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Plants of the Eloise Butler Wildflower Garden

The oldest public wildflower garden in the United States

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Common Name
Northern Blazing Star (New England Blazing Star, Northern Gayfeather)

 

Scientific Name
Liatris scariosa (L.) Willd. var. novae-angliae Lunell

 

Plant Family
Aster (Asteraceae)

Garden Location
Upland

 

Prime Season
Late Summer to Autumn

 

 

Blazing Stars (also called Gayfeathers) of the Liatris genus have general characteristics of: Stem leaves narrow and lance shaped; the flower heads, numbering 5 to 60, appear on a spike, each flowerhead containing a number of small tubular 5-lobed pink-purple florets. Local variations in species populations will be observed. Rootstocks are corms and rhizomes.

L. scariosa grows on erect stems from 1 to 3+ feet in height. Stems have fine ridges and usually have some fine hair particularly in the upper part. Stem color is greenish below shading to reddish in the upper parts.

Leaves are both basal and stem. Leaves have a long elliptic to lanceolate shape, usually without hair and are widest just above the middle. The basal leaves are longest, up to 10 inches long and 1-1/2 inches wide. Stem leaves reduce in size gradually (the usual case) abruptly or sometimes not at all, but in any case, they are numerous but not densely packed on the stem. Middle stem leaves average 4-1/2 inches long and 3/8 inch wide, while the upper stem leaves will average 2-1/2 inches by 1/4 inch.

The inflorescence is a spike of button shaped, 3/4 to 1 inch long flower heads, longer than wide but not more than 1 1/2 times as long as wide, with a noticeable ascending stalk up to 2 inches long, the stalk with small leafy bracts; heads not densely packed but a little separated. A stem can have 3 to 60 heads (var. novae-angliae halso found subtended to the flower heads.

Flower heads hold 19 to 80 florets (var. novae-angliae has 35 to 60) which have a pinkish purple corollas with funnelform throats, usually with hair on the inside and the 5 corolla lobes spread outward. The stamens are not exerted but the style is long and deeply bifurcated and because of the number of florets, the styles give a feathery appearance. The phyllaries of the flower head are in 4 to 5 series, oblong-obovate to broadly obovate, unequal in size. Tips are broadly rounded and spreading, but not recurved nor tightly appressed. These are usually without hair but may have translucent margins. These are green with some shading to purple during flowering.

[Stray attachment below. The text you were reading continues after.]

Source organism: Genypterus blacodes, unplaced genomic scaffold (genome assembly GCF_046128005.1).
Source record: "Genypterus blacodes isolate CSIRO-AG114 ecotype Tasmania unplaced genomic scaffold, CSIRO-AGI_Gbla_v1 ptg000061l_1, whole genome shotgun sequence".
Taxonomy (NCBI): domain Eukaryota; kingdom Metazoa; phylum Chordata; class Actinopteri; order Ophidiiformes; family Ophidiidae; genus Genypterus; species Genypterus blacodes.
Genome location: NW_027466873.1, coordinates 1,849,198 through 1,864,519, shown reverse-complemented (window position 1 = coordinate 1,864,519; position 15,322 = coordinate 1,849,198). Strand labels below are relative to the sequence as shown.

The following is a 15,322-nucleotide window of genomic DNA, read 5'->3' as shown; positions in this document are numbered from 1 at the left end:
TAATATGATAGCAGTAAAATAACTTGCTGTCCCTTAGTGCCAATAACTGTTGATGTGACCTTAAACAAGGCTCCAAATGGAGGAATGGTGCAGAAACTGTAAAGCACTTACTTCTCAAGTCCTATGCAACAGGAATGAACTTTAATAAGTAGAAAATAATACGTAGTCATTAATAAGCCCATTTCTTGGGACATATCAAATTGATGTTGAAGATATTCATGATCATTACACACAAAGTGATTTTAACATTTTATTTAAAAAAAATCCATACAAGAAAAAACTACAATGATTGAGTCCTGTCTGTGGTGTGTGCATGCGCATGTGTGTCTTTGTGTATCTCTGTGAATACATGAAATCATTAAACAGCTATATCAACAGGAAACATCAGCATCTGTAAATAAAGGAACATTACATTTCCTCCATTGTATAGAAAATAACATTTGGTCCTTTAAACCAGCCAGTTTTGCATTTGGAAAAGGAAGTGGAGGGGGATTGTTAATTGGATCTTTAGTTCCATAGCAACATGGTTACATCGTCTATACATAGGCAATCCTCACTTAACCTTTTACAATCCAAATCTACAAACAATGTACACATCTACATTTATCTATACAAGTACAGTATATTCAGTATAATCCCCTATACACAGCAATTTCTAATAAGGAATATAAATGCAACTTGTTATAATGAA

Seed: Fertile flowers produce an obconic dry ribbed seed, 4.5mm to 6mm long, that has bristly hair attached for wind dispersion.

Varieties: There are three varieties recognized. Details at the bottom of the page.

 

Habitat: Liatris scariosa prefers full sun in well drained soil with dry to moderate moisture conditions. It is tolerant of some poorer soils but is intolerant of wet soil in the winter. Long-tongued bees and butterflies will visit these plants. It grows from a sub-globose corm-like structure.

Names: An older scientific name for this species is Liatris borealis. The genus Liatris is an old name whose meaning has been lost. The species scariosa, means 'thin and dry'. As you can see above, a number of common names have been attached to this plant. The Garden uses the same name as some of the Eastern States whereas Flora of North America calls it Northern Gayfeather. USDA terms it New England Blazing Star - which reflects this particular variety. This is why scientific names are important. The author name for the plant classification for this species, ‘Willd.’ is for Carl Ludwig Willdenow (1765-1812), German botanist, a founder of the study of the geographic distribution of plants. He was director and curator of the Botanic Garden of Berlin. He amended the earlier work done by 'L.', which refers to Carl Linnaeus (1707-1778), Swedish botanist and the developer of the binomial nomenclature of modern taxonomy. The author name of the description of the variety - ‘Lunell’ is for Joel Lunell, (1851-1920) Swedish-American botanist, whose herbarium collection was donated to the University of Minnesota.